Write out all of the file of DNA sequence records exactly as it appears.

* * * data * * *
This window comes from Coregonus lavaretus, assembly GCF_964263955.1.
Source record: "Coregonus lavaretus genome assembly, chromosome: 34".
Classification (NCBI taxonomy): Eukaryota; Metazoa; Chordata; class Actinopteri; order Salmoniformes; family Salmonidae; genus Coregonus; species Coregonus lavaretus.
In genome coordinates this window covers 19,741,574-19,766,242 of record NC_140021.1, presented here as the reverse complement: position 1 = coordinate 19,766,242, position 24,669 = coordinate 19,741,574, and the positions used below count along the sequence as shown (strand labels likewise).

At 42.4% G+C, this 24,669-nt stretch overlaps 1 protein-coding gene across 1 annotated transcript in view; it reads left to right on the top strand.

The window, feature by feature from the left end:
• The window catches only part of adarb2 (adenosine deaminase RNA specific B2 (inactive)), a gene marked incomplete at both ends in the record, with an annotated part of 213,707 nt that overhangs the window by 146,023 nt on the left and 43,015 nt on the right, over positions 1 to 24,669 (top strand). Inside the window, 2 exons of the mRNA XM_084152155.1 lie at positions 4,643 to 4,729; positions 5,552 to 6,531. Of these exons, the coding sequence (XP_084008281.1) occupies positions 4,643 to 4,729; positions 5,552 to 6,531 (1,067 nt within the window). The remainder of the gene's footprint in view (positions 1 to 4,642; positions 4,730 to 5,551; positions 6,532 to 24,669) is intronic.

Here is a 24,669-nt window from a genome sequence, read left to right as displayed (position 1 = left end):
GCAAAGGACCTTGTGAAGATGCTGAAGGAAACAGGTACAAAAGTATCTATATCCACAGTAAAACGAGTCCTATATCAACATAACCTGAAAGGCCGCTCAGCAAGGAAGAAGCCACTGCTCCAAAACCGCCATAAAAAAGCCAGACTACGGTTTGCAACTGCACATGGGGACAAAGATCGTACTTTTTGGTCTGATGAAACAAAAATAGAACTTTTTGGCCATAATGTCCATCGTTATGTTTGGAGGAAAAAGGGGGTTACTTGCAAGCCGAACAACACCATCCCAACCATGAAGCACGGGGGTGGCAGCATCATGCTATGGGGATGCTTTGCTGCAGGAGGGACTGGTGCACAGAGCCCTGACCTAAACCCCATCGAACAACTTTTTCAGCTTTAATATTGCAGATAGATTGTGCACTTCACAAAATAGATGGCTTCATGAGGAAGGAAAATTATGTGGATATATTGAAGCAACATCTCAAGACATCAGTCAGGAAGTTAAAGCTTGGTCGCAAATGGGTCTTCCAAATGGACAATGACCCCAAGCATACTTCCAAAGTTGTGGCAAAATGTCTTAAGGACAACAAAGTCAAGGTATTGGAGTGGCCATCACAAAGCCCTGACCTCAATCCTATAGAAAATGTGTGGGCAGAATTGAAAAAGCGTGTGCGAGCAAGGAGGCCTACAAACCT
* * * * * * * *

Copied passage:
This window comes from Coregonus lavaretus, assembly GCF_964263955.1.
Source record: "Coregonus lavaretus genome assembly, chromosome: 34".
Classification (NCBI taxonomy): Eukaryota; Metazoa; Chordata; class Actinopteri; order Salmoniformes; family Salmonidae; genus Coregonus; species Coregonus lavaretus.
In genome coordinates this window covers 19,741,574-19,766,242 of record NC_140021.1, presented here as the reverse complement: position 1 = coordinate 19,766,242, position 24,669 = coordinate 19,741,574, and the positions used below count along the sequence as shown (strand labels likewise).

At 42.4% G+C, this 24,669-nt stretch overlaps 1 protein-coding gene across 1 annotated transcript in view; it reads left to right on the top strand.

The window, feature by feature from the left end:
• The window catches only part of adarb2 (adenosine deaminase RNA specific B2 (inactive)), a gene marked incomplete at both ends in the record, with an annotated part of 213,707 nt that overhangs the window by 146,023 nt on the left and 43,015 nt on the right, over positions 1 to 24,669 (top strand). Inside the window, 2 exons of the mRNA XM_084152155.1 lie at positions 4,643 to 4,729; positions 5,552 to 6,531. Of these exons, the coding sequence (XP_084008281.1) occupies positions 4,643 to 4,729; positions 5,552 to 6,531 (1,067 nt within the window). The remainder of the gene's footprint in view (positions 1 to 4,642; positions 4,730 to 5,551; positions 6,532 to 24,669) is intronic.

Here is a 24,669-nt window from a genome sequence, read left to right as displayed (position 1 = left end):
GCAAAGGACCTTGTGAAGATGCTGAAGGAAACAGGTACAAAAGTATCTATATCCACAGTAAAACGAGTCCTATATCAACATAACCTGAAAGGCCGCTCAGCAAGGAAGAAGCCACTGCTCCAAAACCGCCATAAAAAAGCCAGACTACGGTTTGCAACTGCACATGGGGACAAAGATCGTACTTTTTGGTCTGATGAAACAAAAATAGAACTTTTTGGCCATAATGTCCATCGTTATGTTTGGAGGAAAAAGGGGGTTACTTGCAAGCCGAACAACACCATCCCAACCATGAAGCACGGGGGTGGCAGCATCATGCTATGGGGATGCTTTGCTGCAGGAGGGACTGGTGCACAGAGCCCTGACCTAAACCCCATCGAACAACTTTTTCAGCTTTAATATTGCAGATAGATTGTGCACTTCACAAAATAGATGGCTTCATGAGGAAGGAAAATTATGTGGATATATTGAAGCAACATCTCAAGACATCAGTCAGGAAGTTAAAGCTTGGTCGCAAATGGGTCTTCCAAATGGACAATGACCCCAAGCATACTTCCAAAGTTGTGGCAAAATGTCTTAAGGACAACAAAGTCAAGGTATTGGAGTGGCCATCACAAAGCCCTGACCTCAATCCTATAGAAAATGTGTGGGCAGAATTGAAAAAGCGTGTGCGAGCAAGGAGGCCTACAAACCT